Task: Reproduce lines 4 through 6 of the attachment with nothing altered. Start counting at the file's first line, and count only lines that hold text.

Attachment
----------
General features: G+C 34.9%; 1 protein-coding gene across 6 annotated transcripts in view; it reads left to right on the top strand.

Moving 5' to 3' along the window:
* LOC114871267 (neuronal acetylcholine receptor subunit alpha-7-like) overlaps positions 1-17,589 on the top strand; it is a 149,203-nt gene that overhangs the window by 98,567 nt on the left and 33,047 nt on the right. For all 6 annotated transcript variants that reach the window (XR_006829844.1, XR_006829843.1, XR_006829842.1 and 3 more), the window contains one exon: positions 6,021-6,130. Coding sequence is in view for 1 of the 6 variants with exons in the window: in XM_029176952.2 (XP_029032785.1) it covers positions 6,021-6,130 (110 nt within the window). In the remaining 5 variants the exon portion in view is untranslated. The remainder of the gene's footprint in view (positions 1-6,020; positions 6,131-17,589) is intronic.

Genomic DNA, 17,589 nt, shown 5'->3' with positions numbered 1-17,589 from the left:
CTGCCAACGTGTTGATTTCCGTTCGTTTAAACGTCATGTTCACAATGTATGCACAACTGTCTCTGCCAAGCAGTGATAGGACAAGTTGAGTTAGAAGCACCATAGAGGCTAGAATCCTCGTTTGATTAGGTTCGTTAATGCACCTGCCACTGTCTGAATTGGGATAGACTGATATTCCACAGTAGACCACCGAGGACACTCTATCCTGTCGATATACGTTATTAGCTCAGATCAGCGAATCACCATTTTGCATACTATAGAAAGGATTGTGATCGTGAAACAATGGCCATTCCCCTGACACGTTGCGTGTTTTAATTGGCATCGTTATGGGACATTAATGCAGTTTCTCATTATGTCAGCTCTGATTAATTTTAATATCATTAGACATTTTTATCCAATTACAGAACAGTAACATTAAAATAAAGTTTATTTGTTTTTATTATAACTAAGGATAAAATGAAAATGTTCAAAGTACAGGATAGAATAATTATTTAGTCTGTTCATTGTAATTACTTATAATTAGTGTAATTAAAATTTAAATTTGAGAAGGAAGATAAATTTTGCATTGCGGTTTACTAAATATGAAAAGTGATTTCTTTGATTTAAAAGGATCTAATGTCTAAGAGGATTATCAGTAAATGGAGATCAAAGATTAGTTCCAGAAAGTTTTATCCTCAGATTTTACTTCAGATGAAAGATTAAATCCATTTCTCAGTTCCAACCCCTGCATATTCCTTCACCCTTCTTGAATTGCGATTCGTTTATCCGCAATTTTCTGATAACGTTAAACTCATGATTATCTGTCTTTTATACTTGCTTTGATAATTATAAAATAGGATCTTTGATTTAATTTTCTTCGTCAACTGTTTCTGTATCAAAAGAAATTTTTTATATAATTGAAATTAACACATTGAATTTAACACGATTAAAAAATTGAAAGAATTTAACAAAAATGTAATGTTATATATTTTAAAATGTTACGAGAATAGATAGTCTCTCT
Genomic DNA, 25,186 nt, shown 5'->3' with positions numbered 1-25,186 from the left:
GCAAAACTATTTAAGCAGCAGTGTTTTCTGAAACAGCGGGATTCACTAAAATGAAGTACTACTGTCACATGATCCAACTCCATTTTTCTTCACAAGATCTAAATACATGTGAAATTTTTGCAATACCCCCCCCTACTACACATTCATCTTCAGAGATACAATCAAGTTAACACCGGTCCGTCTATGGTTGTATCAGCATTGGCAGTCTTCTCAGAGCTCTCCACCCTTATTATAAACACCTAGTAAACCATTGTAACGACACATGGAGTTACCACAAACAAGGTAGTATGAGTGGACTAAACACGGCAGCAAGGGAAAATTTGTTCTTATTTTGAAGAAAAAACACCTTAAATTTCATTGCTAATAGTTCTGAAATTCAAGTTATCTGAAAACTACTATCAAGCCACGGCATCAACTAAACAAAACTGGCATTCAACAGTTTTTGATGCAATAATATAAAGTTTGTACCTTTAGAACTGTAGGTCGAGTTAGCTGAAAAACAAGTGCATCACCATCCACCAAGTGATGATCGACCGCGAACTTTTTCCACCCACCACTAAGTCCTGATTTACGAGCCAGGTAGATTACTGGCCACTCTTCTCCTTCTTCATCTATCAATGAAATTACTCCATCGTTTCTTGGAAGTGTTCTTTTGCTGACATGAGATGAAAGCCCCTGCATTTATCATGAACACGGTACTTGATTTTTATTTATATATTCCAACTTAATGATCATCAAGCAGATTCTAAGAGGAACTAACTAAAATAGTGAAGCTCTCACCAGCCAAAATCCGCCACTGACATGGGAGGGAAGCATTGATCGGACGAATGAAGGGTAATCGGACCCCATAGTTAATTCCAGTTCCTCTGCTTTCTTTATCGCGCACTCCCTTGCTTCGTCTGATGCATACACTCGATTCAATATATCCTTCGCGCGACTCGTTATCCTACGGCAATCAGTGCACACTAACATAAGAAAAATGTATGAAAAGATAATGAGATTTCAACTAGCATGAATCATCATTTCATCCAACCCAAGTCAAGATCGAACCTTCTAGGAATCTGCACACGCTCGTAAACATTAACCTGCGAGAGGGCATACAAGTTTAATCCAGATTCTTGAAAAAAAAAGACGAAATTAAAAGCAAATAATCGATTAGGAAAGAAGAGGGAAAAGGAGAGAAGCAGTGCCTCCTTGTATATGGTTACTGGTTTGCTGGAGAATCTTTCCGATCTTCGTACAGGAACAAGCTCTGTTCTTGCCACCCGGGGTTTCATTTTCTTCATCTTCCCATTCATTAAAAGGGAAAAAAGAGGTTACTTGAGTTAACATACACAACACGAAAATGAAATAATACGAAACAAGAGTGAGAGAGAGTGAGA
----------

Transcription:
Genomic DNA, 17,589 nt, shown 5'->3' with positions numbered 1-17,589 from the left:
CTGCCAACGTGTTGATTTCCGTTCGTTTAAACGTCATGTTCACAATGTATGCACAACTGTCTCTGCCAAGCAGTGATAGGACAAGTTGAGTTAGAAGCACCATAGAGGCTAGAATCCTCGTTTGATTAGGTTCGTTAATGCACCTGCCACTGTCTGAATTGGGATAGACTGATATTCCACAGTAGACCACCGAGGACACTCTATCCTGTCGATATACGTTATTAGCTCAGATCAGCGAATCACCATTTTGCATACTATAGAAAGGATTGTGATCGTGAAACAATGGCCATTCCCCTGACACGTTGCGTGTTTTAATTGGCATCGTTATGGGACATTAATGCAGTTTCTCATTATGTCAGCTCTGATTAATTTTAATATCATTAGACATTTTTATCCAATTACAGAACAGTAACATTAAAATAAAGTTTATTTGTTTTTATTATAACTAAGGATAAAATGAAAATGTTCAAAGTACAGGATAGAATAATTATTTAGTCTGTTCATTGTAATTACTTATAATTAGTGTAATTAAAATTTAAATTTGAGAAGGAAGATAAATTTTGCATTGCGGTTTACTAAATATGAAAAGTGATTTCTTTGATTTAAAAGGATCTAATGTCTAAGAGGATTATCAGTAAATGGAGATCAAAGATTAGTTCCAGAAAGTTTTATCCTCAGATTTTACTTCAGATGAAAGATTAAATCCATTTCTCAGTTCCAACCCCTGCATATTCCTTCACCCTTCTTGAATTGCGATTCGTTTATCCGCAATTTTCTGATAACGTTAAACTCATGATTATCTGTCTTTTATACTTGCTTTGATAATTATAAAATAGGATCTTTGATTTAATTTTCTTCGTCAACTGTTTCTGTATCAAAAGAAATTTTTTATATAATTGAAATTAACACATTGAATTTAACACGATTAAAAAATTGAAAGAATTTAACAAAAATGTAATGTTATATATTTTAAAATGTTACGAGAATAGATAGTCTCTCT
Genomic DNA, 25,186 nt, shown 5'->3' with positions numbered 1-25,186 from the left: